I have never seen an issue where the short-term interests of Republican presidential candidates in the primaries were more starkly at odds with the long-term interests of the party itself. ~Michael Gerson

Gerson is right about one thing (and one thing only): there is a stark opposition.  There is a short-term temptation for Republican candidates this year and next to pursue Hispanic votes in the general election through the shameless and misguided pandering of embracing Gerson’s preferred, horrible immigration policy, which, if enacted, would result in the guaranteed long-term destruction of the GOP as a competitive national party.  There is a temptation to treat Hispanic voters like idiots and pretend that liberalising immigration is their top priority (only slightly less condescending than the old Republican effort in the ’90s to try to build up support among Hispanics by supporting Puerto Rican statehood).  Of course, the reason why Hispanics do not tend to vote for Republicans and young Hispanics are even less likely to do so is that these voters do not support the various other, non-immigration policies championed by the GOP.  This is, in fact, why most immigrants tend to vote for the Democrats: Democrats propose policies on social services, education, welfare and the like that are more likely to benefit immigrants, or which are more likely to be in keeping with the political traditions they have brought with them from their old countries.  Additionally, Republicans cannot outdo Democrats in their enthusiasm for multiculturalism, since they have no enthusiasm for it.  They cannot be insistent on assimilation, which is what their constituents demand, while playing up to bilingualism or rhetoric about strength in diversity.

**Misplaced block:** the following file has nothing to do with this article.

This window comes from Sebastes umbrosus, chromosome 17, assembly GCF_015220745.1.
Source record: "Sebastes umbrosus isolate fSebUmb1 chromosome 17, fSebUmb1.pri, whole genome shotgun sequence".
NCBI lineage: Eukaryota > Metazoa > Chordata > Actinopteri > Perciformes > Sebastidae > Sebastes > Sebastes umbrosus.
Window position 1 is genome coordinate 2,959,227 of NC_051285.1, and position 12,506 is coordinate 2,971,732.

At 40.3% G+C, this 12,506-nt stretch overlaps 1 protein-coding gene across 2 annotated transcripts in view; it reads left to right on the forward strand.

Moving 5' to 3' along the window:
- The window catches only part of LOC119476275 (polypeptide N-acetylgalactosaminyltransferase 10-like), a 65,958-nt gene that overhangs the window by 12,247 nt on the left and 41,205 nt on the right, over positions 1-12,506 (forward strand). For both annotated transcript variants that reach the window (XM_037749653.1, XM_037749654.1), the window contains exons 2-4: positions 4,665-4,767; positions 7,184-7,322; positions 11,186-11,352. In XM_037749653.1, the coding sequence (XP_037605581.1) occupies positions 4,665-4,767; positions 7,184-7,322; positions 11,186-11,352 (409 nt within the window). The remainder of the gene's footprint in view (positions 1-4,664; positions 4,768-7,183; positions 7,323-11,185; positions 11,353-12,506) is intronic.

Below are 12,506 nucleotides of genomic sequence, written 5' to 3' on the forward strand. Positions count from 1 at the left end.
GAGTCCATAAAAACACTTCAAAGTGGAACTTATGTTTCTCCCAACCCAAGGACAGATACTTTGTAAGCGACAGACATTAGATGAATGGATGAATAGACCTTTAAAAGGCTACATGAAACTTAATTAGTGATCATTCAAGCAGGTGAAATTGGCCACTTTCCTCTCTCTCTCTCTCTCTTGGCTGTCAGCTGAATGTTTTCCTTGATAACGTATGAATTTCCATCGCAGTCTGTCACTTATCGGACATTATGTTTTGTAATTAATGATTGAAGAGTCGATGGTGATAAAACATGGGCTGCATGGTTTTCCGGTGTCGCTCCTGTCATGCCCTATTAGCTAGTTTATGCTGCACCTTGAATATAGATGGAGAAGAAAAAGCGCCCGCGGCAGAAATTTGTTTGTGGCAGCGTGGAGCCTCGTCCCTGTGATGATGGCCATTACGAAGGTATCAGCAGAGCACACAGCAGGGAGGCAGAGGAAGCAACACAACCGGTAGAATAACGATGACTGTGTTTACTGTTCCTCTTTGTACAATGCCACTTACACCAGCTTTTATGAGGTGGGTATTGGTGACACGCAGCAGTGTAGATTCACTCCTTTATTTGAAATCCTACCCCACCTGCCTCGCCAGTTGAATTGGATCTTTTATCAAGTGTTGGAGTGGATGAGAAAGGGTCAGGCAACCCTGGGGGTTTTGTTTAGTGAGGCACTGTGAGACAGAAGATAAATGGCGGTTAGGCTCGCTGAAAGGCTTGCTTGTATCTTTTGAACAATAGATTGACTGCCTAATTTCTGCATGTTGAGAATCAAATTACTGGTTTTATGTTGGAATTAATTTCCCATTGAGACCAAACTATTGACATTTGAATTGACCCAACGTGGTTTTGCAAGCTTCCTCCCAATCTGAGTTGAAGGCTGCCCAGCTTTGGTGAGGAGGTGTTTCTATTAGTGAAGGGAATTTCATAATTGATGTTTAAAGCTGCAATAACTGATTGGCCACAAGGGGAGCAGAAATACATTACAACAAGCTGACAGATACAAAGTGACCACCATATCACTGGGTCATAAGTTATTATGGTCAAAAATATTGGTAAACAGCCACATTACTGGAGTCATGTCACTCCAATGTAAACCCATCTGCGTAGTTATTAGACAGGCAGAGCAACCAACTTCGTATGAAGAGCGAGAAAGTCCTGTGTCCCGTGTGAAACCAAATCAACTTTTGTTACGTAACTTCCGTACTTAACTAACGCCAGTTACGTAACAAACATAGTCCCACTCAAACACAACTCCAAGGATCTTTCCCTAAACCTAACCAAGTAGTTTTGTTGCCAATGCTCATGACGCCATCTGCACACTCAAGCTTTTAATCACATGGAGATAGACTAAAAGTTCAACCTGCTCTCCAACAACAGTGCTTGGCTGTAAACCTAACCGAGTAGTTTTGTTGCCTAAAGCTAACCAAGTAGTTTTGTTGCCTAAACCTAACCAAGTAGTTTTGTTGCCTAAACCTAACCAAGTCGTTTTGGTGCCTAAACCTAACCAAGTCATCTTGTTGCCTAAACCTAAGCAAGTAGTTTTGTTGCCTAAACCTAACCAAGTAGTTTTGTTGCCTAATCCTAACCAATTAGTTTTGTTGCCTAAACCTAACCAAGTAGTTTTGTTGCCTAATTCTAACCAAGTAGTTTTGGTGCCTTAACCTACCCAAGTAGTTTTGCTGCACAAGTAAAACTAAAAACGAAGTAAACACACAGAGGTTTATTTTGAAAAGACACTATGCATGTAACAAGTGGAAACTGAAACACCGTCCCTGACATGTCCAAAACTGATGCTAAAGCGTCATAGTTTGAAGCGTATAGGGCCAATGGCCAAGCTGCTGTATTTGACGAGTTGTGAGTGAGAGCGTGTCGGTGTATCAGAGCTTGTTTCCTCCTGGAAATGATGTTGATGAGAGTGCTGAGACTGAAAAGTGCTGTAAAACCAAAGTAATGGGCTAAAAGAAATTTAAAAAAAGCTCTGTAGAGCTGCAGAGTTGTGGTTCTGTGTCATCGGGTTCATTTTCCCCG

Hispanic voters’ opinions on immigration policy are hardly monolithic.  The idea that capitulating to immigration liberalisation or amnesty will win over these voters assumes that actual Hispanic voters want such policies, when a sizeable number of them may prefer immigration restriction.  Gerson wants the GOP to do two incredibly stupid things at the same time: pander to Hispanics by adopting strongly pro-immigration views, thus alienating core constituencies of the party, and simultaneously insult the Hispanics with this pandering while ignoring any and all other policy issues that are the actual source of Hispanic alienation from the GOP.  It is a combination of substantively bad policy with an embarrassing attempt to employ the symbolic politics that both parties use to feign concern for this or that community.  It would be much more refreshing if pro-immigration Republicans could at least acknowledge that they support liberalisation and amnesty because it suits the interests of large businesses even though it means future doom for the GOP.